Master's Projects (English)
"You must always tell two": an examination of the Iñupiaq tale of "Aliŋnaq" and Shakespeare's Titus AndronicusThis essay focuses specifically on a comparison between the Alaskan Inupiaq story of "Aliŋnaq" and Shakespeare's Titus Andronicus. "Aliŋnaq" comes in many variations and is known chiefly throughout the North American Arctic. Titus Andronicus is one of Shakespeare's less popular plays. But both stories, through the themes of agency, cannibalism, silencing and transformation, show the reader a world out of order, a world that must be set right. This comparison takes off from Joseph Campbell's concept of the monomyth, in which all stories are said to follow a basic plotline. In addition, this text serves to take a work of traditional ethnic folklore and bring it to its rightful place as literature alongside accepted canonized western literature.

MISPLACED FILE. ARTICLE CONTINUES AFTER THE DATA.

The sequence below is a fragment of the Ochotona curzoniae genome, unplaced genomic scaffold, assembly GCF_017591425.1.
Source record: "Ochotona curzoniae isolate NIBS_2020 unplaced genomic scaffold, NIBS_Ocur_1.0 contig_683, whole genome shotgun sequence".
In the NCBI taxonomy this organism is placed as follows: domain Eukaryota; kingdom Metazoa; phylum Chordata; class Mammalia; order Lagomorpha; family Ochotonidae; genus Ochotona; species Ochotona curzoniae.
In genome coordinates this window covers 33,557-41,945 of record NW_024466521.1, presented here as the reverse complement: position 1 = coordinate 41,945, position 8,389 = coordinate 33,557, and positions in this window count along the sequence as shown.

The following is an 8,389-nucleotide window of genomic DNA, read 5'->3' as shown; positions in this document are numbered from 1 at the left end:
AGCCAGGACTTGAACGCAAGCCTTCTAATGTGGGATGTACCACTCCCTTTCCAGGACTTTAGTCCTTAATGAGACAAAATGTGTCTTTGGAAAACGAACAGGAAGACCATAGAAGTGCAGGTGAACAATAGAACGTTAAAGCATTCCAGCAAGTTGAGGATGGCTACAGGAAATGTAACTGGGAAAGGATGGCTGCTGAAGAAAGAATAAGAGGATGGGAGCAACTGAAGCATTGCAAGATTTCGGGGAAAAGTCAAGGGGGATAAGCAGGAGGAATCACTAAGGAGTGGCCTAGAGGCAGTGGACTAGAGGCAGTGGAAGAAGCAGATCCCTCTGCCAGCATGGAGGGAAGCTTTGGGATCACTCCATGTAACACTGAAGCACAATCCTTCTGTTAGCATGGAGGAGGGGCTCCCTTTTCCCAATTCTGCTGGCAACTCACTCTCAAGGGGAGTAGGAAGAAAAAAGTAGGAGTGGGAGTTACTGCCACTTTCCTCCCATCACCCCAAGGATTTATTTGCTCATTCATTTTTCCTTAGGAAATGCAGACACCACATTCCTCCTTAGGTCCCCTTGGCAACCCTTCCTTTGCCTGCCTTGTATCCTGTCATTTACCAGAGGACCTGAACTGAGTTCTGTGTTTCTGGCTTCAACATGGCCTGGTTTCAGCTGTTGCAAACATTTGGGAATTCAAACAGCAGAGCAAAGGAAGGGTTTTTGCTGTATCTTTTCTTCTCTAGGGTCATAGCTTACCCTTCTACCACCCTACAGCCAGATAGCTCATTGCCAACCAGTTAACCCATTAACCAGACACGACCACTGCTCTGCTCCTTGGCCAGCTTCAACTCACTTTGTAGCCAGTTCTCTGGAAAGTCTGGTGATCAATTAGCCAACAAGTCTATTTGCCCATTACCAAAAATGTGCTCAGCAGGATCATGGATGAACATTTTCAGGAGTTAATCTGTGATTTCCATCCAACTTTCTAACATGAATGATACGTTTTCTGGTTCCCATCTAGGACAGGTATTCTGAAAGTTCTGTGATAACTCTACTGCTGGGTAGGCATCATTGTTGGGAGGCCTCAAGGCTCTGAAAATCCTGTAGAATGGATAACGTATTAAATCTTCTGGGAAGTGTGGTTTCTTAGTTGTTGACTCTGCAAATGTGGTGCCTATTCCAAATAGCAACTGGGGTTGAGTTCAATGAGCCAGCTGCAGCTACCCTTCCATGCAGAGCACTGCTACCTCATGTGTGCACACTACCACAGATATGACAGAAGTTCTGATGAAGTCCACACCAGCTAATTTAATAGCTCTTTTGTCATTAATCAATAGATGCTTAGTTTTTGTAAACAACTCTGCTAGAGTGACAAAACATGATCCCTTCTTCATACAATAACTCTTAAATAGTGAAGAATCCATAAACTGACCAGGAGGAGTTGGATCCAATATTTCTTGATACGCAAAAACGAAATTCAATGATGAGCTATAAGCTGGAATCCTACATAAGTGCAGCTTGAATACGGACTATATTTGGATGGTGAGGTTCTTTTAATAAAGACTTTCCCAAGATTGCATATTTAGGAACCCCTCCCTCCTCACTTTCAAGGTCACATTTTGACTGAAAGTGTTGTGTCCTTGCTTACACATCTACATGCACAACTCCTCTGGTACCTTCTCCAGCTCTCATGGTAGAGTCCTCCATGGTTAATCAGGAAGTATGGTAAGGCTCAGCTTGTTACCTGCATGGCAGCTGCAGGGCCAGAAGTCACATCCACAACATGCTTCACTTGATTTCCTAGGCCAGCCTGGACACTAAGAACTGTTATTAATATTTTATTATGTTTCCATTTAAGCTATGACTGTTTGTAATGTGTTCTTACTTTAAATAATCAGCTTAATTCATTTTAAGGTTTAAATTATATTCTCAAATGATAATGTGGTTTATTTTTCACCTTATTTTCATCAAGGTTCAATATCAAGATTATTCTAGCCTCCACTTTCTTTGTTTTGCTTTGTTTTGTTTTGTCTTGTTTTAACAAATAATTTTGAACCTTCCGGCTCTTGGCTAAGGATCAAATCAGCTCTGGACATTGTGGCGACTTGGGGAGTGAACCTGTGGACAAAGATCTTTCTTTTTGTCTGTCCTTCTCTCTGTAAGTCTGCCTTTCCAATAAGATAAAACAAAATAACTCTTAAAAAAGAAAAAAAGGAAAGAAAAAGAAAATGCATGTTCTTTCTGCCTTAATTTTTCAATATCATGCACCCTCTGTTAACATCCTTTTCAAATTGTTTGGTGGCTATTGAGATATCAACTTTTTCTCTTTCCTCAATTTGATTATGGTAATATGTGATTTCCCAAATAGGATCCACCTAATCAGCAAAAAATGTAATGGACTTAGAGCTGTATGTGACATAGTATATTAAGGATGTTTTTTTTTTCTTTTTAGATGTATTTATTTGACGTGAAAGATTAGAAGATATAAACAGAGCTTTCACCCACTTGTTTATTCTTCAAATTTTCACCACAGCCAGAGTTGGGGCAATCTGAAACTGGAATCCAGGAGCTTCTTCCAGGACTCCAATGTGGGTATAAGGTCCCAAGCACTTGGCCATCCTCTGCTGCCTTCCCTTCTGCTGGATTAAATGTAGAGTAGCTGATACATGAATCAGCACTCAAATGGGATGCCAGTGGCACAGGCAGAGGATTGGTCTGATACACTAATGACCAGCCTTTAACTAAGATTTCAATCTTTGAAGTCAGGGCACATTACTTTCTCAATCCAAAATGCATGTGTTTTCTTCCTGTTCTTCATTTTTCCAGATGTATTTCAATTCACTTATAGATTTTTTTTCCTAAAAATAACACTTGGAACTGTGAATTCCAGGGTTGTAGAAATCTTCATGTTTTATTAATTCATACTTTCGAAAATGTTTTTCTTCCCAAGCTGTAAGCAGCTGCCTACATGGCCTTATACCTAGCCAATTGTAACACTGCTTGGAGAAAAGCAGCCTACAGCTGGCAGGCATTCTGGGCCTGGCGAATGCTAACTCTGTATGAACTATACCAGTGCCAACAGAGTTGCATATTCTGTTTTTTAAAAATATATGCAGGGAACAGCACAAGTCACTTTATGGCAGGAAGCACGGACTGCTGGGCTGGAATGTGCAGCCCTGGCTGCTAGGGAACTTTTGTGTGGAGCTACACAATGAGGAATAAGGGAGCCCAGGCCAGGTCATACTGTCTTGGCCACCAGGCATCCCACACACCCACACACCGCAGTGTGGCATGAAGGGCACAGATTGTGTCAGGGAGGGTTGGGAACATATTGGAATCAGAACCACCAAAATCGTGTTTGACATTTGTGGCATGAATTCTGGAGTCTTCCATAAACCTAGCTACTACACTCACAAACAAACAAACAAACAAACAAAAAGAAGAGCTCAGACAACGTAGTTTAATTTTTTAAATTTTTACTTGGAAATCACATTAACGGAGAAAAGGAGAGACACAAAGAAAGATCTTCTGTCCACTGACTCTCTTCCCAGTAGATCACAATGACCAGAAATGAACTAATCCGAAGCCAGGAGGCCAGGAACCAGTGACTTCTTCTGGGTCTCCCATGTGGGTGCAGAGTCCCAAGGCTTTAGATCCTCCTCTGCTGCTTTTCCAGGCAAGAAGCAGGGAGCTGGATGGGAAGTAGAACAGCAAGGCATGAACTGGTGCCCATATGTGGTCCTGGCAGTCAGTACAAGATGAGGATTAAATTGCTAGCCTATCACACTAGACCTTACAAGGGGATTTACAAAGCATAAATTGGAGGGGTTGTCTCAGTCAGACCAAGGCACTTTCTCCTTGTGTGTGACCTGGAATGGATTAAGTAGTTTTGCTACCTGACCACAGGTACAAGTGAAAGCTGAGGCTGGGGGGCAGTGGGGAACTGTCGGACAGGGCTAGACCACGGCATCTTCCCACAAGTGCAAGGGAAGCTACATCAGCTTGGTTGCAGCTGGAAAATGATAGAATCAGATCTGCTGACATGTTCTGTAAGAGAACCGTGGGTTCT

The malleability of disciplinary identityThis paper tracks the progress of a beginning undergraduate writer's disciplinary becoming. Much research in disciplinary identity focuses on graduate students and advanced undergraduate writers; however, sites of disciplinary identity formation also occur early on during the required first-year writing course. These sites are crucial because they inform the student writer's entrance into the academic conversation, and reveal the extent to which early assumptions about disciplinary roles affects further disciplinary identity formation. Drawing from Ivanič's framework of writer identity, this case study reveals the ever-shifting tensions of "disciplinary becoming." The analysis captures how a writer's discursive self shifts from a static disciplinary identity to a more malleable disciplinary identity through a cross-analysis of two separate writing assignments in order to learn how the student's petroleum engineer identity is performed, contradicted and re-negotiated. I argue that this shift will enable writing knowledge transfer and overall identity formation.